SLO, Santa Barbara counties see largest unemployment rate decrease since April

by

comment
With each month that passes, unemployment rates in Santa Barbara and San Luis Obispo counties continue to head toward pre-pandemic levels—but both counties still have a ways to go.

The California Labor Market Information Division released preliminary data for August on Sept. 18, according to the Workforce Development Board of Santa Barbara County. August’s unemployment rate in Santa Barbara County dropped to 8 percent, as compared with July’s rate of 10.3 percent.

BACK TO WORK Santa Barbara County unemployment rates dropped from July to August. - GRAPH COURTESY OF WORKFORCE DEVELOPMENT BOARD OF SANTA BARBARA COUNTY
  • GRAPH COURTESY OF WORKFORCE DEVELOPMENT BOARD OF SANTA BARBARA COUNTY
  • BACK TO WORK Santa Barbara County unemployment rates dropped from July to August.

July’s rate has been adjusted since Aug. 27, when New Times reported it at 10 percent. California initially reports employment numbers based on preliminary data, often revising the information later. Santa Barbara County’s preliminary unemployment rate for August, 8 percent, is subject to change.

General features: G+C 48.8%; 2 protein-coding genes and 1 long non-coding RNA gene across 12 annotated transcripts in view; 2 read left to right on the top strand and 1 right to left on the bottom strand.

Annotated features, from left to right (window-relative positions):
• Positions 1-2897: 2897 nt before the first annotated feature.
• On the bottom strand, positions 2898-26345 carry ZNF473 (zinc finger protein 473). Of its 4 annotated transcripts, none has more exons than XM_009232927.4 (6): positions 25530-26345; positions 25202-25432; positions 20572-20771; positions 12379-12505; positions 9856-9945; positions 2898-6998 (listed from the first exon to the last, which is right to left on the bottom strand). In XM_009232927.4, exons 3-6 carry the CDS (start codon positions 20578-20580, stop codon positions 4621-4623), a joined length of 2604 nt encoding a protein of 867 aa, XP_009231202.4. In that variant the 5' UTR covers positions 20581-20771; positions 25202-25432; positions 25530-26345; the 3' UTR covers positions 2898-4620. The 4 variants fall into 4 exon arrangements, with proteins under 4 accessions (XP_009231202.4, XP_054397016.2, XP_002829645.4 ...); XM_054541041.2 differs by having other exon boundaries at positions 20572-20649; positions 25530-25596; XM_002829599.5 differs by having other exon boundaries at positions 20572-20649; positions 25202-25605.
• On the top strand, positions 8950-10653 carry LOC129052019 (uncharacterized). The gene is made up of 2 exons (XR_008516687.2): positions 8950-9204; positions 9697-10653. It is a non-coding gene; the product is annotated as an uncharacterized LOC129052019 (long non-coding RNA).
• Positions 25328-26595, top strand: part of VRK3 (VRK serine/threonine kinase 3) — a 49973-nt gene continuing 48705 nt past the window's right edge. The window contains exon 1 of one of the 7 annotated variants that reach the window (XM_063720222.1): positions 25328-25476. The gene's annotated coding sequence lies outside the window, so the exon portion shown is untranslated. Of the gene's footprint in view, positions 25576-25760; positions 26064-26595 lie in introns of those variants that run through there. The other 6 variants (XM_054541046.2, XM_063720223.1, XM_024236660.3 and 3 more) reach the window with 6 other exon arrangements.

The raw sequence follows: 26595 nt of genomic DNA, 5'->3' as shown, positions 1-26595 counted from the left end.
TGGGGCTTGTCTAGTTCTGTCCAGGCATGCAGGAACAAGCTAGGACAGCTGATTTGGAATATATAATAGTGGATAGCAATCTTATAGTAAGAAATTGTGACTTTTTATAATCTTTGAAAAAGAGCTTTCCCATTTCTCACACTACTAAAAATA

According to California Employment Development Department data, at this time last year, Santa Barbara County’s unemployment rate sat around 3 percent.

August marks the largest month-to-month drop in the unemployment rate since the start of the pandemic, when Santa Barbara County’s jobless residents spiked from 5.7 percent in March to 13.9 percent in April.

Similarly in San Luis Obispo County, the unemployment rate continues to decrease from its pandemic-related high.

The rate spiked from 3.8 percent in March to 14 percent in April. Since then, it has consistently dropped about 1 to 1.5 percent each month, similar to Santa Barbara County. Return to the labor force ramped up in August and SLO County’s unemployment rate dropped down to 7.8 percent, a 2.2 percent decrease from July. SLO County’s unemployment rate was 3 percent in August 2019 and 2.5 percent in September 2019. ∆

—Malea Martin

Add a comment